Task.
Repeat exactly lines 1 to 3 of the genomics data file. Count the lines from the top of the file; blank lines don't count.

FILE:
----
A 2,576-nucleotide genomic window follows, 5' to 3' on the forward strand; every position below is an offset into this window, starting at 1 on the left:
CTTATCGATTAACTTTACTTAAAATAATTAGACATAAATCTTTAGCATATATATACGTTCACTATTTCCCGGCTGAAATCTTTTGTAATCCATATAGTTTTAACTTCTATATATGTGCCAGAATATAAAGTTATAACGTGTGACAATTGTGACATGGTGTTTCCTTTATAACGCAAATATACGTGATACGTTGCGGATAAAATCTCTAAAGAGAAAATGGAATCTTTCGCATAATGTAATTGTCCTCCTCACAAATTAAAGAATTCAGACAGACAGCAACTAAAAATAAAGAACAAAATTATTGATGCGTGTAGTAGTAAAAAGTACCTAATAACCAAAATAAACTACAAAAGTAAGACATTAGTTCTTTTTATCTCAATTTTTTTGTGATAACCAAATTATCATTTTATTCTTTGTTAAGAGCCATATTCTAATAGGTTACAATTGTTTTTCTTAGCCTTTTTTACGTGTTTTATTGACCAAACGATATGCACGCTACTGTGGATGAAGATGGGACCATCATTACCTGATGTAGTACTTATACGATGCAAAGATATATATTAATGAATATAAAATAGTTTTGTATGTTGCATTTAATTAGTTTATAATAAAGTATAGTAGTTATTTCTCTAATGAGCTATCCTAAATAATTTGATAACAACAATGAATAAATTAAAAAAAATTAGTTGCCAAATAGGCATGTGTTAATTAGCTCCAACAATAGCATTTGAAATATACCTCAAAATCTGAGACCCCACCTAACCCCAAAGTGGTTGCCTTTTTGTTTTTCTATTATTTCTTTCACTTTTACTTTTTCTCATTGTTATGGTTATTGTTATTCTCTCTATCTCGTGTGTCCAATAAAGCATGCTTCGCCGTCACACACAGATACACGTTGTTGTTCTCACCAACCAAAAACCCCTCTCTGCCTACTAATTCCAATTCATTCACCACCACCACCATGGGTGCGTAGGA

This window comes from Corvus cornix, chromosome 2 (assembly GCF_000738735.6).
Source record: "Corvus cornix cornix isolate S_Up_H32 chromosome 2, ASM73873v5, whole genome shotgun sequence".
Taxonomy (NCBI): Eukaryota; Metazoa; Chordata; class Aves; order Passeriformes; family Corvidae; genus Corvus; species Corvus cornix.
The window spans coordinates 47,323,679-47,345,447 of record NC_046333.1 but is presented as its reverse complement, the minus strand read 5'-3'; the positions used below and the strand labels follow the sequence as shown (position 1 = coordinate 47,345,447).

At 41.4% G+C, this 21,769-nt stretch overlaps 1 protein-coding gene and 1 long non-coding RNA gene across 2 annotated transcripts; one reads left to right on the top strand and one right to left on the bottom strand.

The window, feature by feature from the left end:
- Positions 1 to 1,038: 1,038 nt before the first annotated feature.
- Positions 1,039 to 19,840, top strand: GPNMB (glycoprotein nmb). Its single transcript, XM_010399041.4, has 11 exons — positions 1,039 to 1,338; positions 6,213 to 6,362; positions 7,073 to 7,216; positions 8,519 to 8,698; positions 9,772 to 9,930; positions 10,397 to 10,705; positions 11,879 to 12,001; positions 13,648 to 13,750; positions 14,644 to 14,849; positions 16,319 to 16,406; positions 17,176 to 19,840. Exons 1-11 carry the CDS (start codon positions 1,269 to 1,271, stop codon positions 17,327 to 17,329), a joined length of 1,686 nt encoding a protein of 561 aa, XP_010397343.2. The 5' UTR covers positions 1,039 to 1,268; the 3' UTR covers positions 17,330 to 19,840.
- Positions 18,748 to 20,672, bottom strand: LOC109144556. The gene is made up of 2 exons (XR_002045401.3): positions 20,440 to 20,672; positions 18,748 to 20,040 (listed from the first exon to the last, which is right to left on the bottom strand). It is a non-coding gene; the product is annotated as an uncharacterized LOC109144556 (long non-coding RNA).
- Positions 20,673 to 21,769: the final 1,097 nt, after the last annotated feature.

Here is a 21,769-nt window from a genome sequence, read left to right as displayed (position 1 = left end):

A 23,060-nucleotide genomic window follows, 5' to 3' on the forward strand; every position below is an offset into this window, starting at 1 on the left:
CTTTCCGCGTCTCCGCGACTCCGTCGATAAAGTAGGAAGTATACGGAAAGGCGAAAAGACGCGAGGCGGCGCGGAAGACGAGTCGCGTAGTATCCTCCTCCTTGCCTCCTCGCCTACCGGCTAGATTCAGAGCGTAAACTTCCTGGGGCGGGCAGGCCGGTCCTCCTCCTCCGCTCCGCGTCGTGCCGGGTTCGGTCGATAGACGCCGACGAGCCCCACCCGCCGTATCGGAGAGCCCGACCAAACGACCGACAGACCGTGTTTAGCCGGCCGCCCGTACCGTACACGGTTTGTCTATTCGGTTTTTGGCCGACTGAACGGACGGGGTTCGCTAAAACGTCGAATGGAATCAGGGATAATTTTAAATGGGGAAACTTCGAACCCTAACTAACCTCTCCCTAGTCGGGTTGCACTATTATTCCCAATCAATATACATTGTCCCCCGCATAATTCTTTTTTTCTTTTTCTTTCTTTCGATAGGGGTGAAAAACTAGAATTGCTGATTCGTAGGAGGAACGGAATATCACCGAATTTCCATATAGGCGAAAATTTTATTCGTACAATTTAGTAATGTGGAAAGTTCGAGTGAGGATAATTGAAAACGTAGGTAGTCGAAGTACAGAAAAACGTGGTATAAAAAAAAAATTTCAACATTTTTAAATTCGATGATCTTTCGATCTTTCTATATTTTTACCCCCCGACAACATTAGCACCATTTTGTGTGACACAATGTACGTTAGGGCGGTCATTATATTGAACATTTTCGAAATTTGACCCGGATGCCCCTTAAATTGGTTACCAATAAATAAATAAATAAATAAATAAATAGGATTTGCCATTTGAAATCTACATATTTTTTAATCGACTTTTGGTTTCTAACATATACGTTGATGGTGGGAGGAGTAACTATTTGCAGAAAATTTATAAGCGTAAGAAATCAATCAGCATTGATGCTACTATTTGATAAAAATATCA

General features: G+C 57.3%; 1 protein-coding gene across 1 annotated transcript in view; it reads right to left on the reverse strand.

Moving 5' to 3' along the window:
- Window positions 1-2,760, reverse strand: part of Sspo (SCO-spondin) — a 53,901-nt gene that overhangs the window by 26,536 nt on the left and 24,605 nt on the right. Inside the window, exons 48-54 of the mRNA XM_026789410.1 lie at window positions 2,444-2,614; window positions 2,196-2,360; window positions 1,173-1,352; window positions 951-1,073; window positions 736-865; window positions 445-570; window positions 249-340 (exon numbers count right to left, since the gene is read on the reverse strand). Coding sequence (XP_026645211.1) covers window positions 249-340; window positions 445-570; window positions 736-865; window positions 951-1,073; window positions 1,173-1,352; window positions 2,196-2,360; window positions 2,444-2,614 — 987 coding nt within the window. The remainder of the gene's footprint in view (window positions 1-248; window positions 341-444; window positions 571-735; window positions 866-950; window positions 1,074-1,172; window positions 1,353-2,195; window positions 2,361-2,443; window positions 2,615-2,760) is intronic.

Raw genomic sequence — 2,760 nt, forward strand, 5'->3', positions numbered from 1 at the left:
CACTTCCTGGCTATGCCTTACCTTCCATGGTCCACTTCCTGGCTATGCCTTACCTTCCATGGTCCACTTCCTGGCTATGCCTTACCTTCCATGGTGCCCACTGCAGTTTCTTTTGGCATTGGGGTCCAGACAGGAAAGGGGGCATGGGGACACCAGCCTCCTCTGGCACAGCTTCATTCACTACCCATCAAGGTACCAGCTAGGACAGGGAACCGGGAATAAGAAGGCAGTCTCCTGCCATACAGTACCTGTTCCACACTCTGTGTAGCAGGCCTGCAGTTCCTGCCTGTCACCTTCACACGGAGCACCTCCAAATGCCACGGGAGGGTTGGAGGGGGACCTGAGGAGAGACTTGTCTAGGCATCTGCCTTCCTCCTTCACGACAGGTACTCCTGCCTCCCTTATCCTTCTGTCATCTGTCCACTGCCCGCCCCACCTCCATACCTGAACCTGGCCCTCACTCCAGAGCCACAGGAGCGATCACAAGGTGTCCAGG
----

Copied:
A 2,576-nucleotide genomic window follows, 5' to 3' on the forward strand; every position below is an offset into this window, starting at 1 on the left:
CTTATCGATTAACTTTACTTAAAATAATTAGACATAAATCTTTAGCATATATATACGTTCACTATTTCCCGGCTGAAATCTTTTGTAATCCATATAGTTTTAACTTCTATATATGTGCCAGAATATAAAGTTATAACGTGTGACAATTGTGACATGGTGTTTCCTTTATAACGCAAATATACGTGATACGTTGCGGATAAAATCTCTAAAGAGAAAATGGAATCTTTCGCATAATGTAATTGTCCTCCTCACAAATTAAAGAATTCAGACAGACAGCAACTAAAAATAAAGAACAAAATTATTGATGCGTGTAGTAGTAAAAAGTACCTAATAACCAAAATAAACTACAAAAGTAAGACATTAGTTCTTTTTATCTCAATTTTTTTGTGATAACCAAATTATCATTTTATTCTTTGTTAAGAGCCATATTCTAATAGGTTACAATTGTTTTTCTTAGCCTTTTTTACGTGTTTTATTGACCAAACGATATGCACGCTACTGTGGATGAAGATGGGACCATCATTACCTGATGTAGTACTTATACGATGCAAAGATATATATTAATGAATATAAAATAGTTTTGTATGTTGCATTTAATTAGTTTATAATAAAGTATAGTAGTTATTTCTCTAATGAGCTATCCTAAATAATTTGATAACAACAATGAATAAATTAAAAAAAATTAGTTGCCAAATAGGCATGTGTTAATTAGCTCCAACAATAGCATTTGAAATATACCTCAAAATCTGAGACCCCACCTAACCCCAAAGTGGTTGCCTTTTTGTTTTTCTATTATTTCTTTCACTTTTACTTTTTCTCATTGTTATGGTTATTGTTATTCTCTCTATCTCGTGTGTCCAATAAAGCATGCTTCGCCGTCACACACAGATACACGTTGTTGTTCTCACCAACCAAAAACCCCTCTCTGCCTACTAATTCCAATTCATTCACCACCACCACCATGGGTGCGTAGGA

This window comes from Corvus cornix, chromosome 2 (assembly GCF_000738735.6).